Out Chelsea's window

I’ve been in backyards and bedrooms, watched families have dance parties in the kitchen, and even spent an hour consoling someone whose anxiety was starting to peak. For the first time, as someone who's lived and breathed customer success for the better part of a decade, my interactions with clients are changing in a big way — and our dynamic must change too.

In a downturn, emotional responses are valid. Existing customers are looking to see which vendors are there for them during crisis, and when they ask for help, they scrutinize the experience. When the stats already say that “73% of companies with above-average customer experience perform better financially than their competitors,” having real compassion for your customers can make or break you.

I start off every call asking my clients how they're adjusting to this new way of life. Some days I hear bad news, where we commiserate on the state of the world. Some days are better, where we trade jokes about our distant travel to that back corner of the closet no one’s visited in years. Maybe someone’s Zoom background is extra interesting that day (my new favorite is David Bowie in The Labyrinth). And many, many conversations reference Tiger King.

When they find out I’m from New York, their tones shift.

Are you okay? Are you safe? What’s it like over there? Do people really clap every night at 7?

I nod along and they smile, albeit grimly. Stay safe, they tell me. Be careful, someone adds. They get to treat me as a person instead of a vendor. And I get to have honest, silly, sweet, sometimes difficult conversations with the people I’m learning to work even better with.

Next we get down to business. It’s not the same as it was before. The questions are more varied, the responses more frank. I ask how goals have changed. They tell me budgets are slashed or campaigns have been updated, maybe someone stepped into a new role or stepped out of one. Retention reigns supreme.

Instead of beating around the bush, clients have become much more candid. They tell me, as straightforward as possible, that they need help. With an extra dose of empathy, I find myself listening more than I speak and asking questions more directly. Although there's always been mutual respect and compassion, now when I hear what clients are telling me, it hits home, because I’m experiencing it too.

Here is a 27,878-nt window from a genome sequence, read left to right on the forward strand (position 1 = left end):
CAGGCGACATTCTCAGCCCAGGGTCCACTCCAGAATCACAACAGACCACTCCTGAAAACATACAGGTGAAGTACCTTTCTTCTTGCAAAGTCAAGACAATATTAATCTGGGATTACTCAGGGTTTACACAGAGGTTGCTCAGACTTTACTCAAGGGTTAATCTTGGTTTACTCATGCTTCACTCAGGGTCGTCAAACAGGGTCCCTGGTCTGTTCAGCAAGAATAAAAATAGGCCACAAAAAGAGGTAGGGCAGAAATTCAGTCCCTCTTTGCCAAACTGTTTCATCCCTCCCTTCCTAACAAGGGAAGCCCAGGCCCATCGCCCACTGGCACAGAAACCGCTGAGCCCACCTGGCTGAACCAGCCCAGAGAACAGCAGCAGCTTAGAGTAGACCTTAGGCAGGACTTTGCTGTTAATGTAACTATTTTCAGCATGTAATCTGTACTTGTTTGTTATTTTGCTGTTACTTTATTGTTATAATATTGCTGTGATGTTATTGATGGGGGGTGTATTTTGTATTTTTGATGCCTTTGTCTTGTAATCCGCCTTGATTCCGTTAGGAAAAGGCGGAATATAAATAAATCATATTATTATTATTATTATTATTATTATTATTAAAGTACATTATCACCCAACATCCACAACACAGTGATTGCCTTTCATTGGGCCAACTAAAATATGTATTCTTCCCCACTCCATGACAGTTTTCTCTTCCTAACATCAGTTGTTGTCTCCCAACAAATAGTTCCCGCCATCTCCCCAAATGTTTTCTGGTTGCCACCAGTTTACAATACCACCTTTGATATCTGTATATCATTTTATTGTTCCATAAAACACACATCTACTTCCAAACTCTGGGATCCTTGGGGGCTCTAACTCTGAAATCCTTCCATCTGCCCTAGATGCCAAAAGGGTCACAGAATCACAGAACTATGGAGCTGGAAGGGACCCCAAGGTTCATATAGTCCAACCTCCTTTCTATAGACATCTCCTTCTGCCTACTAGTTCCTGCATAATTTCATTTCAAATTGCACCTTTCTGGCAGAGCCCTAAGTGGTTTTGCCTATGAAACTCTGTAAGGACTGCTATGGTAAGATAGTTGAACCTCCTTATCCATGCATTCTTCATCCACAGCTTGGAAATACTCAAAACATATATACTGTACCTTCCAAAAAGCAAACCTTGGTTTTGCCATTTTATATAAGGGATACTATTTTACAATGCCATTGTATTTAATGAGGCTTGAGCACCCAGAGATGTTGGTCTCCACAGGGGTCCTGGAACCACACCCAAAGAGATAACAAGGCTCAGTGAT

Chelsea smiling

I fight harder for my clients than I ever have before, like a bear mom poised for battle. I’m sure that sometimes it can be frustrating for my colleagues, especially when I try to push a free trial or provide a larger discount to an expansion deal (sorry, sales!).

Here's the thing: we don't have to be vulnerable in a way we weren't before — we get to be. While negotiation and assertiveness are often encouraged, I hope we emerge from this chapter with patience and empathy, equally as rewarded.

In this challenging, scary, weird, messy, complicated time, let’s encourage our new dynamic. If empathy makes us a better ally, then maybe we can find something great: a little more love — for our customers — in the time of corona.

Come to think of it, it's something I should probably practice more with my husband — who is now binging Peaky Blinders on max volume, emerging from “room” with a quarantine haircut to match.